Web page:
Imaging was conducted with a dual-view inverted selective plane illumination microscope (diSPIM) as described (Kumar et al., 2014). The microscope was equipped with LMM5 laser (Laser Illumination Laser Merge Module 5, Spectral Applied Research, Richmond Hill, Canada) and Quad Filterset (F59-405/F73-410/F57-406) purchased from AHF (Tübingen, Germany). Images were acquired by two water-cooled ORCA-Flash4.0 Hamamatsu sCMOS cameras (Hamamatsu, Japan). Cooling was provided with Julabo F250 cooling circuit (Julabo, Seelbach, Germany). Standard culture conditions were provided by an incubation chamber (3i ECS2) from Intelligent Imaging Innovations (Denver, CO); direct airflow over the SPIM head was minimized to avoid unnecessary vibrations. All imaging time lapse acquisitions were conducted with 320 µW laser power for 488 nm excitation wavelength (measured at the sample). Readjusting the fine alignment of the microscope was conducted shortly before start of the acquisition.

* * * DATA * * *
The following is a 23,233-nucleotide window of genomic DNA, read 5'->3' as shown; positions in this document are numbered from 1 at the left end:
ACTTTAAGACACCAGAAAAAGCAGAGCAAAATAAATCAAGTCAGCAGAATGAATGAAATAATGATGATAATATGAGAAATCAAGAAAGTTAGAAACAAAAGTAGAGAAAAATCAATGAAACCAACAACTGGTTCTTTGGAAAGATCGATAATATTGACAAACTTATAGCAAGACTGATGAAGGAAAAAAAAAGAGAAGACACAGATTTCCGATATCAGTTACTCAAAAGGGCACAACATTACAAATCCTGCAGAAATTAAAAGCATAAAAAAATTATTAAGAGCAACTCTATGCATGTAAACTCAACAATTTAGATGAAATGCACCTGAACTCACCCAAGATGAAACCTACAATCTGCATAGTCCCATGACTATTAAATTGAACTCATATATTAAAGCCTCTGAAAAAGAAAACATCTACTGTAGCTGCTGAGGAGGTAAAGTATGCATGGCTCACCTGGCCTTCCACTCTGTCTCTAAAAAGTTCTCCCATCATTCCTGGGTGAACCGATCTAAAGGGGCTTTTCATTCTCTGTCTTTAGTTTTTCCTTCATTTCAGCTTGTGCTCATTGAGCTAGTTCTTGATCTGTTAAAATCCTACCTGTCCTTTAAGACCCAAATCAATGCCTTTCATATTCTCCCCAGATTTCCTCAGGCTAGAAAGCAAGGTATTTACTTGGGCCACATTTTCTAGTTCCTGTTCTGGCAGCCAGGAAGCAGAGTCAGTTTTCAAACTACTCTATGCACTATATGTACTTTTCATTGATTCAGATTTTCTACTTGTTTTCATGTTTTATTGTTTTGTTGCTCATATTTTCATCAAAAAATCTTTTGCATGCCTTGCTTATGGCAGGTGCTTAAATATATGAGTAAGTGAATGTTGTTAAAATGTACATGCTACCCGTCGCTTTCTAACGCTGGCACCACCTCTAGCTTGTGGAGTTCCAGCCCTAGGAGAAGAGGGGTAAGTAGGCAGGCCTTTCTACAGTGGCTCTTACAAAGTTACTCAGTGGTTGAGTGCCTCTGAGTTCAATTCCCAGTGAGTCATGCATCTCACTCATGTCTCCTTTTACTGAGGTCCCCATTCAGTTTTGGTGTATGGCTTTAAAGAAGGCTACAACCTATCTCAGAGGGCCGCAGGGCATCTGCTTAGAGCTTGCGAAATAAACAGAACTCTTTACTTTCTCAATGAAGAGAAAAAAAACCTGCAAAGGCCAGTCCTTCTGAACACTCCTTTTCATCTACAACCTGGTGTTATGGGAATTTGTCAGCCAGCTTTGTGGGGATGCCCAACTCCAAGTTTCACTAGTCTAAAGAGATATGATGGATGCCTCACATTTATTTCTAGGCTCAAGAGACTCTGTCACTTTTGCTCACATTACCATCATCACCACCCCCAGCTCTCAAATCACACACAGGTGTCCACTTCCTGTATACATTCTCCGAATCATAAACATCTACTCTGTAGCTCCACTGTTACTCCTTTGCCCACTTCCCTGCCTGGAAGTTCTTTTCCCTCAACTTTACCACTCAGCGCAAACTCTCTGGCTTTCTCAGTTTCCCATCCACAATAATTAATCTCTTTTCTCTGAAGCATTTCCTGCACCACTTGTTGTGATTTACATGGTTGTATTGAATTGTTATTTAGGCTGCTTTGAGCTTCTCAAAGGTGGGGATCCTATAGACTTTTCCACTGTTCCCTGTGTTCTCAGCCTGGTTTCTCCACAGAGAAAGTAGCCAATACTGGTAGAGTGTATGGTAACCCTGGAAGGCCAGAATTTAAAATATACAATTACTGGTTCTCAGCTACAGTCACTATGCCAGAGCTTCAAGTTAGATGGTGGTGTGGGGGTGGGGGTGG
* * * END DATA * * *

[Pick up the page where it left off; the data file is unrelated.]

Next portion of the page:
Low resolution pre-screen
To detect each spheroid's positions and select the spheroids to be imaged, we conducted a fast, low resolution stage-scan pre-screen. A grid of imaging positions was defined across the imaging plate, with each position placed at the center of one column of spots. As the automated spotting process resulted in spots with defined positions and sizes, we were able to use the same grid of stage scan acquisition positions repeatedly for every pre-screen. Potentially caused by small manufacturing differences in the imaging plate, we solely needed to adjust the general Z-position off-set, underlining the robustness of our sample preparation process. Each position acquisition resulted in a Xmicroscope-Stack of 1,200 slices with a step size of 5 µm, a pixel resolution of 0.648 µm/px and a field of view of 333 µm.